One day Jonathan said to his armor bearer, “Come on, let’s go over to where the Philistines have their outpost.” But Jonathan did not tell his father what he was doing.
Meanwhile, Saul and his 600 men were camped on the outskirts of Gibeah, around the pomegranate tree at Migron.
Among Saul’s men was Ahijah the priest, who was wearing the ephod, the priestly vest. Ahijah was the son of Ichabod’s brother Ahitub, son of Phinehas, son of Eli, the priest of the who had served at Shiloh. No one realized that Jonathan had left the Israelite camp.
To reach the Philistine outpost, Jonathan had to go down between two rocky cliffs that were called Bozez and Seneh.
The cliff on the north was in front of Micmash, and the one on the south was in front of Geba.
“Let’s go across to the outpost of those pagans,” Jonathan said to his armor bearer. “Perhaps the will help us, for nothing can hinder the . He can win a battle whether he has many warriors or only a few!”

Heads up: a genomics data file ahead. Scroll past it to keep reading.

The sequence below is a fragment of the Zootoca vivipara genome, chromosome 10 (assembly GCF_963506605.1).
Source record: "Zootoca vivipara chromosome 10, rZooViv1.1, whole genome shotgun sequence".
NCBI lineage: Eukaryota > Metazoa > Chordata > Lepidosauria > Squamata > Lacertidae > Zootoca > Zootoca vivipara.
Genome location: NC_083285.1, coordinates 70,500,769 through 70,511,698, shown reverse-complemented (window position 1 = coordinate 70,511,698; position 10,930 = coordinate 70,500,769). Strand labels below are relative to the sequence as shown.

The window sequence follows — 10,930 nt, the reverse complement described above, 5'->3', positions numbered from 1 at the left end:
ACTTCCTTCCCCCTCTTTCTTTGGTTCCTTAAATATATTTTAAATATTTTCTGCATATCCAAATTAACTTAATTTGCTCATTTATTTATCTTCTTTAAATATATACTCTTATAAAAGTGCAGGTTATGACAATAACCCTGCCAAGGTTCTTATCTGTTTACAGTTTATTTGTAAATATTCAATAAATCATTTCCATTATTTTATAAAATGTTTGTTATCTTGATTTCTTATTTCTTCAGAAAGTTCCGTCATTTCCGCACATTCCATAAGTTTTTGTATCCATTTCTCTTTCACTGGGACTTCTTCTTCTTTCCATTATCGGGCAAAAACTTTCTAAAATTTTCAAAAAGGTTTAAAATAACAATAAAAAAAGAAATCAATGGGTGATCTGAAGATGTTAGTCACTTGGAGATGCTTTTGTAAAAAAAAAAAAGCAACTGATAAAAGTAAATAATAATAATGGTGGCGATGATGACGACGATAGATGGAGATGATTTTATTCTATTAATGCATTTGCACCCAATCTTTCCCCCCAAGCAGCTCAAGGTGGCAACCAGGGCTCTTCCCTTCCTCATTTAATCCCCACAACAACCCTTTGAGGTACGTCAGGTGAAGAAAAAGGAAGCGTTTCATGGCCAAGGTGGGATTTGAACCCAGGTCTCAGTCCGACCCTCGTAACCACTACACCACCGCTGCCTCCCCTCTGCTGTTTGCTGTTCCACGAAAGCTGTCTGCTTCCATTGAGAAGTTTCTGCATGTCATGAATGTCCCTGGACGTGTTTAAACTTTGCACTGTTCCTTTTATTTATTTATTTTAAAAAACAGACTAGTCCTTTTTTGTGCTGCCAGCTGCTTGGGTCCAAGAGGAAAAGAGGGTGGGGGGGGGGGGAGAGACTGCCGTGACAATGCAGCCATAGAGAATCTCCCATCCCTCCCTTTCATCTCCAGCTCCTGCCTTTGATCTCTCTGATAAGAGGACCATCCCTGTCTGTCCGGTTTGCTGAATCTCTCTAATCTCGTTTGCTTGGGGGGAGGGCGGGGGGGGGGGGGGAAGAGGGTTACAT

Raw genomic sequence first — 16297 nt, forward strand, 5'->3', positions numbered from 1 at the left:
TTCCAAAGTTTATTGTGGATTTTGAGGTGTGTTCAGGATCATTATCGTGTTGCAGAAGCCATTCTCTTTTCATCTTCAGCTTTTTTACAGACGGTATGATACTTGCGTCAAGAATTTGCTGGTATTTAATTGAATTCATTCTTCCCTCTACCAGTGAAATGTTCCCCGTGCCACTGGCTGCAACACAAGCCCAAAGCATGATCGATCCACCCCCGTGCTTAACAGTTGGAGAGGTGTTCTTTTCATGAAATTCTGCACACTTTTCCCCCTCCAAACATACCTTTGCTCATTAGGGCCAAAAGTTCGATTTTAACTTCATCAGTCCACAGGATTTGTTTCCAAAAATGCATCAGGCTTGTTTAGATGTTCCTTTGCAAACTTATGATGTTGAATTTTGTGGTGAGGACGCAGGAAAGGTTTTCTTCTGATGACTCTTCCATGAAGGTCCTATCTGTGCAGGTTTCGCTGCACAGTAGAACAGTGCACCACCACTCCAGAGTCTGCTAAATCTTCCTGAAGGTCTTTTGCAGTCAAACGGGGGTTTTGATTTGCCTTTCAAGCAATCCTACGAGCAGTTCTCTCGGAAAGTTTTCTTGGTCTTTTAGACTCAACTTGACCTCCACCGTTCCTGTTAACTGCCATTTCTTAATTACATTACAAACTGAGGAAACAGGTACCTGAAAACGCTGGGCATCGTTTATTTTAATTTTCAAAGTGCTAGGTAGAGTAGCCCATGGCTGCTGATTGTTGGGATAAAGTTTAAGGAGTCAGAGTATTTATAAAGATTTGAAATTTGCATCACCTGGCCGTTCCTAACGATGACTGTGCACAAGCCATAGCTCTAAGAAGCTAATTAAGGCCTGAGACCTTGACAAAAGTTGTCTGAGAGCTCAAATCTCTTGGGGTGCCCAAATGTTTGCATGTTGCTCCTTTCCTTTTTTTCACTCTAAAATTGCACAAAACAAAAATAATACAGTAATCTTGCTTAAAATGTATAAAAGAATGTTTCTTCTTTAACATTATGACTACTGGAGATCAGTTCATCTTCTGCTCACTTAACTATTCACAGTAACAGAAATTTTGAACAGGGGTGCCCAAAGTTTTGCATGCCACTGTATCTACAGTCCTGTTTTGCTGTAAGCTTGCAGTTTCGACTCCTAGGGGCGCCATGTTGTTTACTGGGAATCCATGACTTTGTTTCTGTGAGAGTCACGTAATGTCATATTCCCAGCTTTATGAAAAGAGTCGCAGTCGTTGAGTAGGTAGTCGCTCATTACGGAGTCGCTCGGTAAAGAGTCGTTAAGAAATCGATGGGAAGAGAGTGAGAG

“Do what you think is best,” the armor bearer replied. “I’m with you completely, whatever you decide.”
“All right then,” Jonathan told him. “We will cross over and let them see us.
If they say to us, ‘Stay where you are or we’ll kill you,’ then we will stop and not go up to them.
But if they say, ‘Come on up and fight,’ then we will go up. That will be the ’s sign that he will help us defeat them.”
When the Philistines saw them coming, they shouted, “Look! The Hebrews are crawling out of their holes!”
Then the men from the outpost shouted to Jonathan, “Come on up here, and we’ll teach you a lesson!” “Come on, climb right behind me,” Jonathan said to his armor bearer, “for the will help us defeat them!”
So they climbed up using both hands and feet, and the Philistines fell before Jonathan, and his armor bearer killed those who came behind them.
They killed some twenty men in all, and their bodies were scattered over about half an acre.